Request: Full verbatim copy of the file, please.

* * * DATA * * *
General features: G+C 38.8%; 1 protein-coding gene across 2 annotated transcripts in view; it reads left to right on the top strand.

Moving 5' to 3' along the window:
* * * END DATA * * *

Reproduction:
General features: G+C 38.8%; 1 protein-coding gene across 2 annotated transcripts in view; it reads left to right on the top strand.

Moving 5' to 3' along the window: